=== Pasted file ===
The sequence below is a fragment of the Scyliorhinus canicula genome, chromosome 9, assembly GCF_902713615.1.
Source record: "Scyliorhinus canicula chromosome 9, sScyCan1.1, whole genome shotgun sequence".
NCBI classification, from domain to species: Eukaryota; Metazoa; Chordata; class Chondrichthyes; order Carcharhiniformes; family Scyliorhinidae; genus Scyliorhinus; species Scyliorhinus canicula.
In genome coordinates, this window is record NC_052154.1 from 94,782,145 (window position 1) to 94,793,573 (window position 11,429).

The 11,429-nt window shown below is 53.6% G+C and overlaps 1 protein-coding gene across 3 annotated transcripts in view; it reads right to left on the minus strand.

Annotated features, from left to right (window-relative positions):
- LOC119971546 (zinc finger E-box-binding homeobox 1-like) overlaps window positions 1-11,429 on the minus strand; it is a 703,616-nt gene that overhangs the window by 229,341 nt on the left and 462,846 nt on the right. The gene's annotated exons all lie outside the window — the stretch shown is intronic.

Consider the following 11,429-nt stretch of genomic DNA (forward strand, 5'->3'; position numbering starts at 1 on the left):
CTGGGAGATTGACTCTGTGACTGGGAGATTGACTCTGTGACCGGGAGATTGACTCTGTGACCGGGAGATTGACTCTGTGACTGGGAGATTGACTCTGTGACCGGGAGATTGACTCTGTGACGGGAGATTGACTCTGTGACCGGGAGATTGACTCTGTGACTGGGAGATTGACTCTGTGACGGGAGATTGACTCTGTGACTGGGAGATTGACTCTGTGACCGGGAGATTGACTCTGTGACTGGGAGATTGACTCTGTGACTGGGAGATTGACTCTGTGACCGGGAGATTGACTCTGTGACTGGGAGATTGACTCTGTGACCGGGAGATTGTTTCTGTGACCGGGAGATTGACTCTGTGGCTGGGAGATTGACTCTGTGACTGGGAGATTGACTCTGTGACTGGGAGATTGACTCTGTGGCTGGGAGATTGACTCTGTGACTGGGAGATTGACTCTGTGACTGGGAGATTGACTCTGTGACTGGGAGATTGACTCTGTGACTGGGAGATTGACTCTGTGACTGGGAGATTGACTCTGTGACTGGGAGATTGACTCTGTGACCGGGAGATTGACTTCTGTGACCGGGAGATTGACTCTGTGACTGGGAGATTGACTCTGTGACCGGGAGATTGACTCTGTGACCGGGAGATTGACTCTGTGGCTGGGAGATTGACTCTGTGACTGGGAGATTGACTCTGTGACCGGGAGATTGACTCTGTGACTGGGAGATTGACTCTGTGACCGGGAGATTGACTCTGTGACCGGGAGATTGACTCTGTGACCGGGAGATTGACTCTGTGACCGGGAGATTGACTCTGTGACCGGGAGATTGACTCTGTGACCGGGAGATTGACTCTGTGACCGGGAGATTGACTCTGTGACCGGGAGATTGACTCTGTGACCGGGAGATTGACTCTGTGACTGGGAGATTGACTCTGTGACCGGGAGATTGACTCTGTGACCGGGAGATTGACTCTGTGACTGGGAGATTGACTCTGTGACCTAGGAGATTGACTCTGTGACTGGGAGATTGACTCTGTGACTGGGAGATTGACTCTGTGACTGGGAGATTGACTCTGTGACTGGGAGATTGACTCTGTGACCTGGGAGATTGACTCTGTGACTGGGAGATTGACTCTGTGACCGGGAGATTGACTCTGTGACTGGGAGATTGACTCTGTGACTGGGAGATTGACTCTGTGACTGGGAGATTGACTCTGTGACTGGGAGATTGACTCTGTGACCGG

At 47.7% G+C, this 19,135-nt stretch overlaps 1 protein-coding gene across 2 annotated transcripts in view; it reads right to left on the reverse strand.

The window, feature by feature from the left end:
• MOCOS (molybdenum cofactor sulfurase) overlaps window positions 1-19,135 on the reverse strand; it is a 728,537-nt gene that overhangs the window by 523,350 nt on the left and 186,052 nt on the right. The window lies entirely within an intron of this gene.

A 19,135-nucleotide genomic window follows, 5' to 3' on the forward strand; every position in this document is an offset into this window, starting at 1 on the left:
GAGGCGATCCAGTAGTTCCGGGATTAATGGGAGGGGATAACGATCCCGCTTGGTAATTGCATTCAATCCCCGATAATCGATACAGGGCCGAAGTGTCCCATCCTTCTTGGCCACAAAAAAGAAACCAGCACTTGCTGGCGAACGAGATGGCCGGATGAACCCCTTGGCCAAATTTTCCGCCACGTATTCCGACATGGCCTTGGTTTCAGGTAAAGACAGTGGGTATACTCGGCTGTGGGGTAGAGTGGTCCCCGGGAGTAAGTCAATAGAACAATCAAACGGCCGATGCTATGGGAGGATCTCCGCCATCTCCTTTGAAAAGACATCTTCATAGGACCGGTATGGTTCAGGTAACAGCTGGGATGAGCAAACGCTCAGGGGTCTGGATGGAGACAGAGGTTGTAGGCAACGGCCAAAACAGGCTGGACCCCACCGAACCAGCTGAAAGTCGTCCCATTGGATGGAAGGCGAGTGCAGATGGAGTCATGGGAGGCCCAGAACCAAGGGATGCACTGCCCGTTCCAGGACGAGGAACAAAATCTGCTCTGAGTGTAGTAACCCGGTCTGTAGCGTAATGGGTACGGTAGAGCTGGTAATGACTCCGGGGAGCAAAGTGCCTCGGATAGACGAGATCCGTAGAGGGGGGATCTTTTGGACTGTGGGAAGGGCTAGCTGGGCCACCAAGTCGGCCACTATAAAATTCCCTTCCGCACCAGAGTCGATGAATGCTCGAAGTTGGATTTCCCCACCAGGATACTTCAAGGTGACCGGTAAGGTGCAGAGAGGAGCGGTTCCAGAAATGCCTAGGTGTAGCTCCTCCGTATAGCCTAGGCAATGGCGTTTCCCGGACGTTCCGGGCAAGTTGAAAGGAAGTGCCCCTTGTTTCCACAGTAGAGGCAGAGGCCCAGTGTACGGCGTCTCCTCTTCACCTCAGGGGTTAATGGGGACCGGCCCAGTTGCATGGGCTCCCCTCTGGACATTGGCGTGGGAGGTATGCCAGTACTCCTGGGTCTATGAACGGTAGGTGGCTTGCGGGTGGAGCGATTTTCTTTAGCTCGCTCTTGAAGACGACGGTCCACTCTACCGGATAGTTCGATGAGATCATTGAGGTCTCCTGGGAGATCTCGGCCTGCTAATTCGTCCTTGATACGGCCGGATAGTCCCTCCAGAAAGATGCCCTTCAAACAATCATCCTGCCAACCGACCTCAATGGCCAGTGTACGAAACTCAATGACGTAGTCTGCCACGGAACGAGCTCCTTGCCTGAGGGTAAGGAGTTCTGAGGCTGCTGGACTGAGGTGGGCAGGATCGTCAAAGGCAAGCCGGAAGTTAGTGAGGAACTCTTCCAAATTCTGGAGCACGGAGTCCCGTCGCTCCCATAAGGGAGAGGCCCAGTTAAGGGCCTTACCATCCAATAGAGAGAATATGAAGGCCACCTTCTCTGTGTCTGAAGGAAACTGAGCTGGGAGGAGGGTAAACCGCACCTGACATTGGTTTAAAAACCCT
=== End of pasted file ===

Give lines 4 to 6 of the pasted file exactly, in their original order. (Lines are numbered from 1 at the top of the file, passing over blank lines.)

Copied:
In genome coordinates, this window is record NC_052154.1 from 94,782,145 (window position 1) to 94,793,573 (window position 11,429).

The 11,429-nt window shown below is 53.6% G+C and overlaps 1 protein-coding gene across 3 annotated transcripts in view; it reads right to left on the minus strand.

Annotated features, from left to right (window-relative positions):